Southern Illinois University School of Law–Legal Globalization & Comparative Law 2014

Home » Uncategorized » Luxembourg, The Hague, and Amsterdam

Luxembourg, The Hague, and Amsterdam

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We departed Nuremburg and headed to Luxembourg after seeing the Nazi Rally Grounds. The next day we were able to see the European Court of Justice. This court would be the equivalent of our Federal Court. Each country would be regarded as a state, and the European Union law is controlling. This building was absolutely beautiful. It was modern and the courtrooms were decked out in wood. Lining the walls of each courtroom were boxes where translators sat. In each seat there was a headset where each viewer could listen to the proceeding in his or her native language. One would think things would get lost in the translation. However, one of the speakers we had during our visit told us the translators are extremely good and even on the most complex of issues, get the translation right. There is also a lot of communication between the people who work here in order to understand the intricacies of the different languages. It was very impressive that people who spoke four or five languages actually were on the low end of numbers of languages spoken.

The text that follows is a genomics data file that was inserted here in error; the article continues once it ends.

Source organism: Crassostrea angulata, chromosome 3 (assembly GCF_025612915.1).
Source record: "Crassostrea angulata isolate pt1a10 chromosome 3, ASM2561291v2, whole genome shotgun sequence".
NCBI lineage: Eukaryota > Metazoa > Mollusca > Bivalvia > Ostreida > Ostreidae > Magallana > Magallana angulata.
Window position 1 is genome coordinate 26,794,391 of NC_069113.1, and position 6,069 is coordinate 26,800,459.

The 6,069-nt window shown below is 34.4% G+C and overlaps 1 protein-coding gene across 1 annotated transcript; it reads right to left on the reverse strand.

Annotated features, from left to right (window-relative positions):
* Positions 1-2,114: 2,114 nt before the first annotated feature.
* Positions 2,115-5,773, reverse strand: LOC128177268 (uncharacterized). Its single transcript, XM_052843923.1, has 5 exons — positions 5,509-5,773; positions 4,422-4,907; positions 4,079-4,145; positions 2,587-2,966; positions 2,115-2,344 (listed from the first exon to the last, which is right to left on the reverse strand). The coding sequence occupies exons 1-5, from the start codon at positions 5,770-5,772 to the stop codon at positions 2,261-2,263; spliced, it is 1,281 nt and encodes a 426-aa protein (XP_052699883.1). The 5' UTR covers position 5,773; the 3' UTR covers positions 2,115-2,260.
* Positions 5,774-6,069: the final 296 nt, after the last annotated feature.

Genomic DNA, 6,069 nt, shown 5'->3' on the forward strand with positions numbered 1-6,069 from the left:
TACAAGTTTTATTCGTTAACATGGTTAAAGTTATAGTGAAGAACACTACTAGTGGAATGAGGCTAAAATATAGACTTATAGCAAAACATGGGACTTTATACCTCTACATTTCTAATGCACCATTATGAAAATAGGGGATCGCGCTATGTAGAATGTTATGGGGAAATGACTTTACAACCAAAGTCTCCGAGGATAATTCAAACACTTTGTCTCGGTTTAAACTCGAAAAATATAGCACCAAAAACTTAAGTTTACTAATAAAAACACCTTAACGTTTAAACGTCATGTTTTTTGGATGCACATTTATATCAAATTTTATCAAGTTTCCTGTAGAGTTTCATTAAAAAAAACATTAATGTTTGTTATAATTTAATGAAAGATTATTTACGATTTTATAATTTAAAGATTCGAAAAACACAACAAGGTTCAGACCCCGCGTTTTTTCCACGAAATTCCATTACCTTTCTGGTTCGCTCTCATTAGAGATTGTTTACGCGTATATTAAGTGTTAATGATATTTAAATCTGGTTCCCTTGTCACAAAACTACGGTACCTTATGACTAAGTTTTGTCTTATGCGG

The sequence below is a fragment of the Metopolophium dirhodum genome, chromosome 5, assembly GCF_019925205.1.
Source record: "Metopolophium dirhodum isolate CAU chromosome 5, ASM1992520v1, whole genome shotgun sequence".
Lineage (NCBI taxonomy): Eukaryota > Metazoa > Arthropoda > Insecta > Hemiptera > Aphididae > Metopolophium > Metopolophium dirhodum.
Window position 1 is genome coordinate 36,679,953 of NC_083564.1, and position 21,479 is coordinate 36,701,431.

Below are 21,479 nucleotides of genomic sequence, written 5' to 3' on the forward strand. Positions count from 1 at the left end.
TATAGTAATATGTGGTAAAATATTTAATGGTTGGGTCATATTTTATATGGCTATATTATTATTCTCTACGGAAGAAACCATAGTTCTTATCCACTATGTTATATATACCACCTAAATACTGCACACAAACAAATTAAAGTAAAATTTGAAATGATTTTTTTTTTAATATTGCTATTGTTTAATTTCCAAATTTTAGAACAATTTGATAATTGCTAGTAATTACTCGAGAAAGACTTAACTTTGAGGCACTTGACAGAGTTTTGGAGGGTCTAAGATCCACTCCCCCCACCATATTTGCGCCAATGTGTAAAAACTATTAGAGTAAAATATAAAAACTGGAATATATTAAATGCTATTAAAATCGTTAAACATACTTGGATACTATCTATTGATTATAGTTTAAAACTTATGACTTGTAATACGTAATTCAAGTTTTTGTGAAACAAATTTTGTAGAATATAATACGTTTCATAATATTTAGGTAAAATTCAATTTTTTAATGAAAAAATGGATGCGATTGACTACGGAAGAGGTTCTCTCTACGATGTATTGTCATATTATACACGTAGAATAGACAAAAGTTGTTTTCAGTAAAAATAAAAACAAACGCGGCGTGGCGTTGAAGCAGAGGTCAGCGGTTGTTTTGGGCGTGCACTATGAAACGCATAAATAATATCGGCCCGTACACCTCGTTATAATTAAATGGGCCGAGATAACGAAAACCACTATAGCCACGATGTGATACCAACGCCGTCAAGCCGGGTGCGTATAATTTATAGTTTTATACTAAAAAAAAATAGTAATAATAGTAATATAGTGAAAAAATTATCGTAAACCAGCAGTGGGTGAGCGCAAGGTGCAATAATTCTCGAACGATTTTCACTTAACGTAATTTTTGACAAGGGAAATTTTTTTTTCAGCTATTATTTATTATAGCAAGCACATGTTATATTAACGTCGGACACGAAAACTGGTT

After our visit, we headed to The Hague and saw the International Criminal Court (ICC) and International Court of Justice (ICJ). The ICC handles cases of war crimes, crimes against humanities and other atrocities when a country either cannot or will not punish the people responsible. Most of these cases have stemmed out of Africa so far. The International Court of Justice is an arm of the United Nations in which countries can bring suits against each other. After our visits of these beautiful courts, we headed to Amsterdam. We visited the Anne Frank house on the last day of our trip. This visit gave us an insight into the psyche of Jewish families during the Holocaust. It was inspiring that the Franks each continued to live their lives with as much normalcy as they could. Anne and Margot still studied and continued to broaden their minds. It was also heartbreaking to see some of the suffering they went through. Anne longed to be outside, to be free from the prison in which she was contained. We also knew, due to the diary, that they knew people were being gassed at the concentration camps. The fear they must have felt as they were finally discovered must have been overwhelming. One of the most heartbreaking moments was listening to Otto Frank (the father and only survivor) talk about how hard it was to read the diary. He said he really didn’t know Anne as well as he though he did, even though they were very close. As parents and children, we want to feel as though we know each other inside and out, however, it is very hard to come to grips with the fact that there are aspects of each other that we don’t know.



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